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A Flowery Feast

Passport & Plate - Crepe-Fried Flowers

Thailand | Wednesday, 12 March 2014 | 5 photos


Ingredients
"Just living is not enough, one must have freedom, sunshine, and a little flower." –Hans Christian Anderson

For tempura batter:

1 cup flour
1 tablespoon cornstarch
1 1/2 cups water
1/2 teaspoon cayenne pepper
1/2 teaspoon paprika
Salt and Pepper
Vegetable oil for frying

For organic flowers (10 total):

Roses
Hibiscus
Banana flowers
Frangipanis

Flower fact: Frangipanis are named after the Marquis Muzio Frangipani, a 16th-century Italian aristocrat who invented a perfume for scenting gloves.

 

How to prepare this recipe
Heat one inch of oil in a large frying pan. In a medium bowl, whisk together all ingredients for tempura batter until smooth. Season with salt and pepper to taste then set aside bowl.

Snip stems from flowers, leaving just enough to grasp. Check to see if the oil is hot enough by splashing a few droplets of water into the pan. If oil crackles instantly, it’s good to go.

Gently dip flowers into tempura batter then place directly in hot oil. Rotate flowers until evenly fried on each side--this should take about five minutes or until golden brown. Place on platter lined with an oil catcher (such as a paper towel) and season with salt.

During the last minute, drizzle a few extra petals on top and serve right away with sweet and sour sauce (or your favorite sweet dipping sauce) and a side of ginger.

*Platters may vary, depending on flowers available at the time of year. Make sure you don't use flowers that bloom from chemical pesticides (e.g. a store-bought bouquet from an unwanted admirer). Cooking the flowers will not make them safe to eat. You can find fresh pesticide-free flowers at local farmers markets, organic gardens or specialty grocery stores.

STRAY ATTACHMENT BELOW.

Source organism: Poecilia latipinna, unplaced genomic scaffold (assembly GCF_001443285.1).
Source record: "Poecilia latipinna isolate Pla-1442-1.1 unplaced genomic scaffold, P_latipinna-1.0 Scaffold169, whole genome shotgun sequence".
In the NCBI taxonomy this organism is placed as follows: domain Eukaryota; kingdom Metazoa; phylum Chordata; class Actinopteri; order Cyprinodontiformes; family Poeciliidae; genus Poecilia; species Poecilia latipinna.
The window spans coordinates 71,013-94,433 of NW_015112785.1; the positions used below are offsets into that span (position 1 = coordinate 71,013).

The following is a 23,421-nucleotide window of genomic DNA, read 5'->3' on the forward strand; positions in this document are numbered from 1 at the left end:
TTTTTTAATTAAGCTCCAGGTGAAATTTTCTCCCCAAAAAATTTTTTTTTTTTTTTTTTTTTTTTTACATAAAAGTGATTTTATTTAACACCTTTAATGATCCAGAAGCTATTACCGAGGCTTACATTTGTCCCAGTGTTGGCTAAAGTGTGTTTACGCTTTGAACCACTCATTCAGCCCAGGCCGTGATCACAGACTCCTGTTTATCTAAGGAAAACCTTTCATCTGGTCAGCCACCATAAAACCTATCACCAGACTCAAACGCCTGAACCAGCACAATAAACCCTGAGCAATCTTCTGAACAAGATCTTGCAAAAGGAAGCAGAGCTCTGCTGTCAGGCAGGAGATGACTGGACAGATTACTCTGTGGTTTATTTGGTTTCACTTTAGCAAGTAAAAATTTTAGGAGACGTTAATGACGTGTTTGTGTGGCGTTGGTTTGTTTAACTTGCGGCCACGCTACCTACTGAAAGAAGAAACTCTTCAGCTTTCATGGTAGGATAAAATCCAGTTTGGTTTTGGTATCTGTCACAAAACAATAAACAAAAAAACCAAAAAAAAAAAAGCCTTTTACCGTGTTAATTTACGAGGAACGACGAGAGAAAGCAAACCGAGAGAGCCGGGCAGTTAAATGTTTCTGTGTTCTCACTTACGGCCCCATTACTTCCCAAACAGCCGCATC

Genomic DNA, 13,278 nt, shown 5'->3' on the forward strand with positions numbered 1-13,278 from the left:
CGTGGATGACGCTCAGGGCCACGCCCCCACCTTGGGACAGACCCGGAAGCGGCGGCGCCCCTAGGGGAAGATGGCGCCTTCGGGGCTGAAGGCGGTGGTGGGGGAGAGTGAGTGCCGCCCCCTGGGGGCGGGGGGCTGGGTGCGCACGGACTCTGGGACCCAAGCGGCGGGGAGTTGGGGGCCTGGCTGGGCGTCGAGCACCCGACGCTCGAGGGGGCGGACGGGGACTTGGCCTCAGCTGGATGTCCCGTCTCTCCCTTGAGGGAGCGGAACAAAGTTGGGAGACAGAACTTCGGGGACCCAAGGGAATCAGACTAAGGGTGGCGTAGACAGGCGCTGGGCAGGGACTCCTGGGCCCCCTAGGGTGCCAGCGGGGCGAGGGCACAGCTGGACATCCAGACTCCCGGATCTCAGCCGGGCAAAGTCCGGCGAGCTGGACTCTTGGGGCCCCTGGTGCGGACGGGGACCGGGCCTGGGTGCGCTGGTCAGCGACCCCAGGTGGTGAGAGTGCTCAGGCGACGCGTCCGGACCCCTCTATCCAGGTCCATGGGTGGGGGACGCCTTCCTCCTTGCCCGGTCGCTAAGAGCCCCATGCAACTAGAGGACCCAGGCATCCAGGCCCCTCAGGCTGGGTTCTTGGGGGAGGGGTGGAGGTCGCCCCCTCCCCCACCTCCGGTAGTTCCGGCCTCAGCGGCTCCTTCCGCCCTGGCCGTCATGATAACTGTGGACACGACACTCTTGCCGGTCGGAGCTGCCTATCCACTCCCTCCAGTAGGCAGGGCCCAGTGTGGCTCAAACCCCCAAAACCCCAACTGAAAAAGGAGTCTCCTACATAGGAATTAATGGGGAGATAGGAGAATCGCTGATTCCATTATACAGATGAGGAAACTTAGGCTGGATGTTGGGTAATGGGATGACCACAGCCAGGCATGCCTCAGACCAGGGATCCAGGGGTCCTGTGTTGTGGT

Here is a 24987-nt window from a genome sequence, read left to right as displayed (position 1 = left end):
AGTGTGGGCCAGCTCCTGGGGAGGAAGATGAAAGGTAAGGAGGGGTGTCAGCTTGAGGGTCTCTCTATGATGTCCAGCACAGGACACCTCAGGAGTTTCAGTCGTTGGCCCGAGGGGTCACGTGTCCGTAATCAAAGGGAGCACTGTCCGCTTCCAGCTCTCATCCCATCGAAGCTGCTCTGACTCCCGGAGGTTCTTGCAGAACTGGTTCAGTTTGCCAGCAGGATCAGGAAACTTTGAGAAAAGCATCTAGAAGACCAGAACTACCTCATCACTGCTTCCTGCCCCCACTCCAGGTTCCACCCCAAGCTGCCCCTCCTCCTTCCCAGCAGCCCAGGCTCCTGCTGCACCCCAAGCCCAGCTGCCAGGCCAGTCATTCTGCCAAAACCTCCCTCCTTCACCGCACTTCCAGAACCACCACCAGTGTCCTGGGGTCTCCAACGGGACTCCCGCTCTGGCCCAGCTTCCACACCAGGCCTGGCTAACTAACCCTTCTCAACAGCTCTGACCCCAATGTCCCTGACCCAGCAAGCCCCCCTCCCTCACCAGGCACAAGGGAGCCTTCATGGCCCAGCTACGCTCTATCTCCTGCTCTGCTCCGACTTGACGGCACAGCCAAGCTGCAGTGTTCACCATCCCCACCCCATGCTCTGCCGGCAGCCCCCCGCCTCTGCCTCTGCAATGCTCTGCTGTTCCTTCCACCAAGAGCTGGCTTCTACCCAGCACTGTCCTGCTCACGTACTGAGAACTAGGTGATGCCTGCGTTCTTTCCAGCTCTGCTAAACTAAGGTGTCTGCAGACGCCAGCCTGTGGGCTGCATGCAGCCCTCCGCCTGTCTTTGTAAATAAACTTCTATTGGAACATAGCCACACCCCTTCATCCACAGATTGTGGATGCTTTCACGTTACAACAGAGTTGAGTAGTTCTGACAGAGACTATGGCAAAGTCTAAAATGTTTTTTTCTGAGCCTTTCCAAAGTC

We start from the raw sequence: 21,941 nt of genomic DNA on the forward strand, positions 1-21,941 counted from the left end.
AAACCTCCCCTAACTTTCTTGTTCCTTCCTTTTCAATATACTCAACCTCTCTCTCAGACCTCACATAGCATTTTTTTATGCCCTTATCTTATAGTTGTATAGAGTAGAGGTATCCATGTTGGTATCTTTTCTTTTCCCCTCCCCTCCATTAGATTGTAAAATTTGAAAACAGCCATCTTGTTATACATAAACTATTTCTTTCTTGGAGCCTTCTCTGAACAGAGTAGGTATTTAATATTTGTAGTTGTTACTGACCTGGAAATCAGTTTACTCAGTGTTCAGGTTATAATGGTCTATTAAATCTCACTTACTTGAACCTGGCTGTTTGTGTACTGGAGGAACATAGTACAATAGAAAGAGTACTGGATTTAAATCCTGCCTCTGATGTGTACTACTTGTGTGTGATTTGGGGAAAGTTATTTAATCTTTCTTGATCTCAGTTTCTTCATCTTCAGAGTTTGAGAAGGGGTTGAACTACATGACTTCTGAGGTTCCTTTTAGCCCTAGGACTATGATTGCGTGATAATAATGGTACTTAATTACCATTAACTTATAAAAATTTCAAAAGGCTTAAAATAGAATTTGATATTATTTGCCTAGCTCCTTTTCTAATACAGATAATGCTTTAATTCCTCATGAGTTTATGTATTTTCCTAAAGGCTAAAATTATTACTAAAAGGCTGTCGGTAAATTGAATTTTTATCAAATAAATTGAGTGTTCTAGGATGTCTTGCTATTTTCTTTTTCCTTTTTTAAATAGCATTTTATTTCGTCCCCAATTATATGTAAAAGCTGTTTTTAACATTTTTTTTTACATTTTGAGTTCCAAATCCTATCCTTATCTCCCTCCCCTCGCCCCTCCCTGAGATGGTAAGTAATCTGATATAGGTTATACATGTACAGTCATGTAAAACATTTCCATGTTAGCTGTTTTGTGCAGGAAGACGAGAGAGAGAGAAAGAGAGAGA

The story behind this recipe
The flower festival had the city coated in colors, from the tangy orange of bougainvilleas to the sugary blossoms of pink petunias. Chiang Mai, Thailand is a place so known for its exotic flowers that it is called the “Rose of the North”. In Februaries, the air carries a sweet aroma, marking the time of year when flowers are in full bloom. But if you follow your nose six kilometers north of the city moat, you’ll come to an organic garden where flora are taken by the forkful.

Saimok Kab Dokmai (“Flowers and Mist” in Thai) is a cozy, rustic restaurant that specializes in floral cuisine. As folk music plays in the background, Ms. Potiwat, the restaurant owner, snips flowers from her private garden to serve venturesome patrons an assortment of vibrant dishes: spicy rose petal salads, spring rolls stuffed with begonias and pansies, and crepe-fried platters of roses, hibiscus, banana flowers and frangipanis. Close your eyes for a moment, as I had, to bask in this olfactory world.

In the Western world where I grew up, February is the time when lovers buy bouquets to celebrate romance, to put on windowsills, never to eat. But there I was, on the other side of the globe, stuffing a crispy frangipani in my mouth on a dinner date with my husband. I never would’ve known I was eating a flower. They taste like warm chips. Some flowers even have health benefits, according to Ms. Potiwat. (e.g. “Roses are good for the heart.”) Despite the abundance of tropical flowers in Thailand, floral food doesn’t lure all locals.

“Some still think it’s too crazy,” said Ms. Potiwat. “They think flowers should be for decoration only, that flowers are good for the eyes, not for the stomach.”

Also, she cautioned, some flowers are toxic. Getting farmers to stop using pesticides has been an ongoing movement, with Ms. Potiwat at the forefront. Considering I just washed down my last rose petal with a butterfly pea flower drink, I say it’s safe to pass on this delicate dish to Mother.

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